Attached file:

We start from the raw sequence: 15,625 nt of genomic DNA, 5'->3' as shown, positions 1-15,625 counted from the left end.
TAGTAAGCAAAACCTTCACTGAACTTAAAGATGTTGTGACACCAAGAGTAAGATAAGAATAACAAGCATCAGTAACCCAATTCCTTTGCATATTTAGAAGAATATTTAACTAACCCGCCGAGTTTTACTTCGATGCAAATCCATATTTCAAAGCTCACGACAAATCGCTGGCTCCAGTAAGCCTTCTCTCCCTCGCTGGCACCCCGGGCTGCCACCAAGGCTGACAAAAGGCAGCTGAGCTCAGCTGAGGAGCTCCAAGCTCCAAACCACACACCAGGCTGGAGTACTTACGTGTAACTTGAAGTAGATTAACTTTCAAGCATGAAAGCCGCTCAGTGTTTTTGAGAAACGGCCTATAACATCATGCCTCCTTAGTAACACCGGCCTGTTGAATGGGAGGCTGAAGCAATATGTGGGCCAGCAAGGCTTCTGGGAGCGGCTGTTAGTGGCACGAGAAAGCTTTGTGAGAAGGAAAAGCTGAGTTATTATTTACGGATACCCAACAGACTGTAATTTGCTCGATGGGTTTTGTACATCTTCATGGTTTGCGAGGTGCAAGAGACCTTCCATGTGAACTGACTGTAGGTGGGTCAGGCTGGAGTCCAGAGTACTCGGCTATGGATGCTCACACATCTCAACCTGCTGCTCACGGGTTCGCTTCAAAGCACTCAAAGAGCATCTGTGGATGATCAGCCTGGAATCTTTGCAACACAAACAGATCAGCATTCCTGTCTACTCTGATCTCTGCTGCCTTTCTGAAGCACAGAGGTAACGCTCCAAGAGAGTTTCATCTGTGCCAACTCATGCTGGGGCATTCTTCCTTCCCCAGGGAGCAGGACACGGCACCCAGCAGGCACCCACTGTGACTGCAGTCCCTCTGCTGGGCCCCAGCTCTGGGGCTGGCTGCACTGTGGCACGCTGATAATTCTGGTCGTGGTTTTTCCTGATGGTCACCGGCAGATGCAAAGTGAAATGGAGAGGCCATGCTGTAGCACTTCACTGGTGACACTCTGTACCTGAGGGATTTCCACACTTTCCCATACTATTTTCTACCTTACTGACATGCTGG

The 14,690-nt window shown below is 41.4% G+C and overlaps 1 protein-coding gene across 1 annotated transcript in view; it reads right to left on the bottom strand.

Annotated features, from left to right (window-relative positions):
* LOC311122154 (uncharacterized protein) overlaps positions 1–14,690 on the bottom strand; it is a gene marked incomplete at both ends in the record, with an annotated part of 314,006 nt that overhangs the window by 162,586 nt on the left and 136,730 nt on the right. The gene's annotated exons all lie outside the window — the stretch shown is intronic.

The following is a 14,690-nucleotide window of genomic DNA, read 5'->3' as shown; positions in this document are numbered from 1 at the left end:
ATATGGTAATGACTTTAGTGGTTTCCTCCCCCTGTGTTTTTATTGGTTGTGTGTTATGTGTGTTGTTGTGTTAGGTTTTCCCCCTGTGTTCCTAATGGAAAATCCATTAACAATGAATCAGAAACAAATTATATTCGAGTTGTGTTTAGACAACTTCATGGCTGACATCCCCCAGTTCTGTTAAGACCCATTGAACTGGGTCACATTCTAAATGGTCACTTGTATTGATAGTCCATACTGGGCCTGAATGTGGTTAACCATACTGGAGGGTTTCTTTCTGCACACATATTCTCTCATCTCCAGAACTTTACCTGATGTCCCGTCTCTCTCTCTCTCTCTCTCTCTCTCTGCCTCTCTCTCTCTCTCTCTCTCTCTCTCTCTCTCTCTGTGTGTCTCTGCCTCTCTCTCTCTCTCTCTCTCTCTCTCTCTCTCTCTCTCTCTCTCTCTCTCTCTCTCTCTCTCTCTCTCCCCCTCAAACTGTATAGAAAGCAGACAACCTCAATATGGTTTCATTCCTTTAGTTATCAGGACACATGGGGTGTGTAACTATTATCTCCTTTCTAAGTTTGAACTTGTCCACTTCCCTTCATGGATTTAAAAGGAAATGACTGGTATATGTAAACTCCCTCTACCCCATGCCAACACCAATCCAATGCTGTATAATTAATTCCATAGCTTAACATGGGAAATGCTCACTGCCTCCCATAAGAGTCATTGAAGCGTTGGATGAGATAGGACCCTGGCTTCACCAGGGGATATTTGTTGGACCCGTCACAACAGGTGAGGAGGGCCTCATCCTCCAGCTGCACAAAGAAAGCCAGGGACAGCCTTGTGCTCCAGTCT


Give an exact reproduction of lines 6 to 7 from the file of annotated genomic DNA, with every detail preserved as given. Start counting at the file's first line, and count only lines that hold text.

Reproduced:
The following is a 14,690-nucleotide window of genomic DNA, read 5'->3' as shown; positions in this document are numbered from 1 at the left end:
ATATGGTAATGACTTTAGTGGTTTCCTCCCCCTGTGTTTTTATTGGTTGTGTGTTATGTGTGTTGTTGTGTTAGGTTTTCCCCCTGTGTTCCTAATGGAAAATCCATTAACAATGAATCAGAAACAAATTATATTCGAGTTGTGTTTAGACAACTTCATGGCTGACATCCCCCAGTTCTGTTAAGACCCATTGAACTGGGTCACATTCTAAATGGTCACTTGTATTGATAGTCCATACTGGGCCTGAATGTGGTTAACCATACTGGAGGGTTTCTTTCTGCACACATATTCTCTCATCTCCAGAACTTTACCTGATGTCCCGTCTCTCTCTCTCTCTCTCTCTCTCTCTGCCTCTCTCTCTCTCTCTCTCTCTCTCTCTCTCTCTCTGTGTGTCTCTGCCTCTCTCTCTCTCTCTCTCTCTCTCTCTCTCTCTCTCTCTCTCTCTCTCTCTCTCTCTCTCTCTCTCTCCCCCTCAAACTGTATAGAAAGCAGACAACCTCAATATGGTTTCATTCCTTTAGTTATCAGGACACATGGGGTGTGTAACTATTATCTCCTTTCTAAGTTTGAACTTGTCCACTTCCCTTCATGGATTTAAAAGGAAATGACTGGTATATGTAAACTCCCTCTACCCCATGCCAACACCAATCCAATGCTGTATAATTAATTCCATAGCTTAACATGGGAAATGCTCACTGCCTCCCATAAGAGTCATTGAAGCGTTGGATGAGATAGGACCCTGGCTTCACCAGGGGATATTTGTTGGACCCGTCACAACAGGTGAGGAGGGCCTCATCCTCCAGCTGCACAAAGAAAGCCAGGGACAGCCTTGTGCTCCAGTCT